Your Android phone might not be as secure as you think

Your favorite phone maker can offer security updates at a steady pace, but a new report indicates that your smartphone may still be vulnerable to the next big exploit.

This is because the crucial patches are skipped by some of the most prolific players in the smartphone market, according to the in-depth findings of Security Research Labs (SRL).

In a relatively large sample size, companies like Google, Samsung and Sony appear to be strong enforcers to include each patch within their security updates. On the other hand, ZTE, Huawei, LG, HTC, Motorola and other big names seem to omit, sometimes, several patches of their releases. SRL does not specify telephone models, but states that its tests were limited to phones that were patched during and after October 2017. In other words, the tests probably include the latest and best flagship phones.

How does this happen? [19659005] It is difficult to specify why some companies do not include patches for each error in a security update. It could be due to lack of resources, the great difficulty of adapting the work across multiple devices or the hope that the next Stagefright attack will not happen again soon.

In a statement provided to TechRadar, a Google spokesman told us that there are cases in which some devices use "an alternative security update instead of the security update suggested by Google". But still, Android has other measures to keep users safe, including application sandboxing (this limits the operation of an application in a larger code environment) and the relatively new Google Play Protect feature that debuted in 2017. [19659006] What does it do? Does this mean for you?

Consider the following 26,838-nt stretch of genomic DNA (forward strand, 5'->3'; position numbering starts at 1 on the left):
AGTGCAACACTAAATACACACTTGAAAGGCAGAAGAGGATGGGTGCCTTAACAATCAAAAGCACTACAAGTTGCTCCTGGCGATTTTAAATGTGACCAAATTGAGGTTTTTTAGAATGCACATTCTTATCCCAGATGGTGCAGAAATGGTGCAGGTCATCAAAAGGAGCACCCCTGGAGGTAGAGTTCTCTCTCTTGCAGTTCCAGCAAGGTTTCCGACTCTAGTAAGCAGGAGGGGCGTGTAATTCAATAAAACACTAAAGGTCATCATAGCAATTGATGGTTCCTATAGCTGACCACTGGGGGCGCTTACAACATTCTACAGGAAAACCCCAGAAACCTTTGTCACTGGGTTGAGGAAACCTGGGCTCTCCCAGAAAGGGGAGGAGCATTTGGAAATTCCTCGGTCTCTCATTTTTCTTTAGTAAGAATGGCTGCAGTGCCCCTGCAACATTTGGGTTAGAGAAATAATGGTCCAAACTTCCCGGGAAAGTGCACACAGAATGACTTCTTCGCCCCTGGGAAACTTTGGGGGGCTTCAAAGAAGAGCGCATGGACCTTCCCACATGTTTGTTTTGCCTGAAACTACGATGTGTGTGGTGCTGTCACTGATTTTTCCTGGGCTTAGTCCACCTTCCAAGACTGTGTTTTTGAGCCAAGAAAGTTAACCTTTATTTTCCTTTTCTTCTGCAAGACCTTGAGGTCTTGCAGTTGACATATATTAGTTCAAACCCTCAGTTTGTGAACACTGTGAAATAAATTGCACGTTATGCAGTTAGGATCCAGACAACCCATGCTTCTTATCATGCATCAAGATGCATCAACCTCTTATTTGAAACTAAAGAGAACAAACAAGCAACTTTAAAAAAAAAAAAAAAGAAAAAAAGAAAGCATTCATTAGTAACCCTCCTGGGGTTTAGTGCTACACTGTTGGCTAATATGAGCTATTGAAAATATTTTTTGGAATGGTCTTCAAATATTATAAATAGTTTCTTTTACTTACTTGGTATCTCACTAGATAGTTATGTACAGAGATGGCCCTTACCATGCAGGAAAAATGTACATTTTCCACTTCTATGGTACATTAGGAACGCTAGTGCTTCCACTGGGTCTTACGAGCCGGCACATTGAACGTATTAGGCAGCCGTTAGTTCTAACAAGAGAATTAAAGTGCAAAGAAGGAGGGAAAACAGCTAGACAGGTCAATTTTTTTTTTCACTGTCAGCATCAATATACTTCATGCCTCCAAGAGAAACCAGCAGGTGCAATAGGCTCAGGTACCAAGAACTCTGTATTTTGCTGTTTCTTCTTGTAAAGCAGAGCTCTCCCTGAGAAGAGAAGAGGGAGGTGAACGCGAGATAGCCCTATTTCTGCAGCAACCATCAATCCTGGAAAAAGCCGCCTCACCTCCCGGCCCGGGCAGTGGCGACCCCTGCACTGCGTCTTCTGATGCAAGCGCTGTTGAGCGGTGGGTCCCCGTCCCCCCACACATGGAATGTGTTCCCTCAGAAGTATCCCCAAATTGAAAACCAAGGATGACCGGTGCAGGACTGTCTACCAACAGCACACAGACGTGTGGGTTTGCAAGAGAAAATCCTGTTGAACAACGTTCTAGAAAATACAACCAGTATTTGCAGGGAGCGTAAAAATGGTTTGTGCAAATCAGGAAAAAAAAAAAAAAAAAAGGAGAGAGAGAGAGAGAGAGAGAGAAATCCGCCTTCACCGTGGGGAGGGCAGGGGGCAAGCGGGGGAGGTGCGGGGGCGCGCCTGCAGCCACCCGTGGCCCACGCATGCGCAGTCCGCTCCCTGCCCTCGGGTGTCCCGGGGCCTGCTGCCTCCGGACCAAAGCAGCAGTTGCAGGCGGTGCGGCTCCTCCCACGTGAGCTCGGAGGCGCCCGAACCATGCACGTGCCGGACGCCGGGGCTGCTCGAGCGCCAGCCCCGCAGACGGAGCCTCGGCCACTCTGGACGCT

Probably nothing. The research firm points out that a missing patch does not necessarily point to guaranteed vulnerabilities, but the big conclusion is that your Android phone may not be as secure as you are led to believe. Of course, Google is best to stick to security updates, but owning Google Pixel 2 is not critical to staying safe as an Android user.

As more manufacturers join the monthly updates, it is critical that each one ensures that the appropriate holes are plugged in. And while it seems a difficult job to keep up as a consumer, the responsibility rests with the software manufacturers, the authors of the report indicated that the SnoopSnitch application will allow you to determine if your updates cover the wide range of patches needed to maintain themselves. as safe as possible.

But if you just do not want to worry (we're sorry), the end of Google's statement states that you can do that: "These layers of security combined with the tremendous diversity of the Android ecosystem." Contribute to the conclusions of the researchers from that remote operation of Android devices remains a challenge. "

SRL states that despite the current situation, it is a great improvement over 2016, according to a report by Duo, a time when only 17% of Los Android phones and tablets were running the latest patch.

Via The Verge